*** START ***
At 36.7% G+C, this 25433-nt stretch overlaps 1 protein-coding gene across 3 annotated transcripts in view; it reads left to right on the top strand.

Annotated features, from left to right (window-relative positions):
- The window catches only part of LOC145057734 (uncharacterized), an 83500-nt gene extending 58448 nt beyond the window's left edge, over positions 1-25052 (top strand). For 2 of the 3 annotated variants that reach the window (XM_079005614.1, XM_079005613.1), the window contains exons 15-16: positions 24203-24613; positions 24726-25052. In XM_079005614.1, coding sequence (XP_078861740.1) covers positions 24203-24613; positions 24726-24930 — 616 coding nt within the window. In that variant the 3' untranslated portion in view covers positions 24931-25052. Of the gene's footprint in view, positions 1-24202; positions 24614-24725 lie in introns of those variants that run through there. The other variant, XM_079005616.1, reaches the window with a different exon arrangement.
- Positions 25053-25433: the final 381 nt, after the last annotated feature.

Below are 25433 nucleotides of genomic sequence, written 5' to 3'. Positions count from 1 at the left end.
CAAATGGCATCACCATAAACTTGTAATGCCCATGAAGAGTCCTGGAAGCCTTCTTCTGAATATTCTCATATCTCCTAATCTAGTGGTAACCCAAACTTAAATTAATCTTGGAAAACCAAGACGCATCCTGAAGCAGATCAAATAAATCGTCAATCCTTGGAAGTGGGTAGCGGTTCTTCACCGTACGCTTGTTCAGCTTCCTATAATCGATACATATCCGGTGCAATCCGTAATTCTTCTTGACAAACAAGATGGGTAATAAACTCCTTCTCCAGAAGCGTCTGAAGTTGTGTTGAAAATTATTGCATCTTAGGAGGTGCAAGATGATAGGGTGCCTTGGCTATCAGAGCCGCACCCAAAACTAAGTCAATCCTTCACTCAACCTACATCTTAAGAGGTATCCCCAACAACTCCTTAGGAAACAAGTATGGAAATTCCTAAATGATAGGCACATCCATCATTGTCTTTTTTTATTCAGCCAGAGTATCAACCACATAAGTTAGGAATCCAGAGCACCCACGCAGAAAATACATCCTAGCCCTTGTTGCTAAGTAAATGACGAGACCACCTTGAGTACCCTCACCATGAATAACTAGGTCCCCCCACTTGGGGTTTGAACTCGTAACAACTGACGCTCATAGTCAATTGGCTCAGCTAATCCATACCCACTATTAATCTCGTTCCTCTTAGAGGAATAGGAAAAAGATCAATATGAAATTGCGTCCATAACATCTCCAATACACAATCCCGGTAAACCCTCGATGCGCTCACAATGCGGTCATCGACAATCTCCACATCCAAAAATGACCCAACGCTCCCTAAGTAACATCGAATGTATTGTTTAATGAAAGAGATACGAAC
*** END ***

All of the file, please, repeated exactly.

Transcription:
At 36.7% G+C, this 25433-nt stretch overlaps 1 protein-coding gene across 3 annotated transcripts in view; it reads left to right on the top strand.

Annotated features, from left to right (window-relative positions):
- The window catches only part of LOC145057734 (uncharacterized), an 83500-nt gene extending 58448 nt beyond the window's left edge, over positions 1-25052 (top strand). For 2 of the 3 annotated variants that reach the window (XM_079005614.1, XM_079005613.1), the window contains exons 15-16: positions 24203-24613; positions 24726-25052. In XM_079005614.1, coding sequence (XP_078861740.1) covers positions 24203-24613; positions 24726-24930 — 616 coding nt within the window. In that variant the 3' untranslated portion in view covers positions 24931-25052. Of the gene's footprint in view, positions 1-24202; positions 24614-24725 lie in introns of those variants that run through there. The other variant, XM_079005616.1, reaches the window with a different exon arrangement.
- Positions 25053-25433: the final 381 nt, after the last annotated feature.

Below are 25433 nucleotides of genomic sequence, written 5' to 3'. Positions count from 1 at the left end.
CAAATGGCATCACCATAAACTTGTAATGCCCATGAAGAGTCCTGGAAGCCTTCTTCTGAATATTCTCATATCTCCTAATCTAGTGGTAACCCAAACTTAAATTAATCTTGGAAAACCAAGACGCATCCTGAAGCAGATCAAATAAATCGTCAATCCTTGGAAGTGGGTAGCGGTTCTTCACCGTACGCTTGTTCAGCTTCCTATAATCGATACATATCCGGTGCAATCCGTAATTCTTCTTGACAAACAAGATGGGTAATAAACTCCTTCTCCAGAAGCGTCTGAAGTTGTGTTGAAAATTATTGCATCTTAGGAGGTGCAAGATGATAGGGTGCCTTGGCTATCAGAGCCGCACCCAAAACTAAGTCAATCCTTCACTCAACCTACATCTTAAGAGGTATCCCCAACAACTCCTTAGGAAACAAGTATGGAAATTCCTAAATGATAGGCACATCCATCATTGTCTTTTTTTATTCAGCCAGAGTATCAACCACATAAGTTAGGAATCCAGAGCACCCACGCAGAAAATACATCCTAGCCCTTGTTGCTAAGTAAATGACGAGACCACCTTGAGTACCCTCACCATGAATAACTAGGTCCCCCCACTTGGGGTTTGAACTCGTAACAACTGACGCTCATAGTCAATTGGCTCAGCTAATCCATACCCACTATTAATCTCGTTCCTCTTAGAGGAATAGGAAAAAGATCAATATGAAATTGCGTCCATAACATCTCCAATACACAATCCCGGTAAACCCTCGATGCGCTCACAATGCGGTCATCGACAATCTCCACATCCAAAAATGACCCAACGCTCCCTAAGTAACATCGAATGTATTGTTTAATGAAAGAGATACGAAC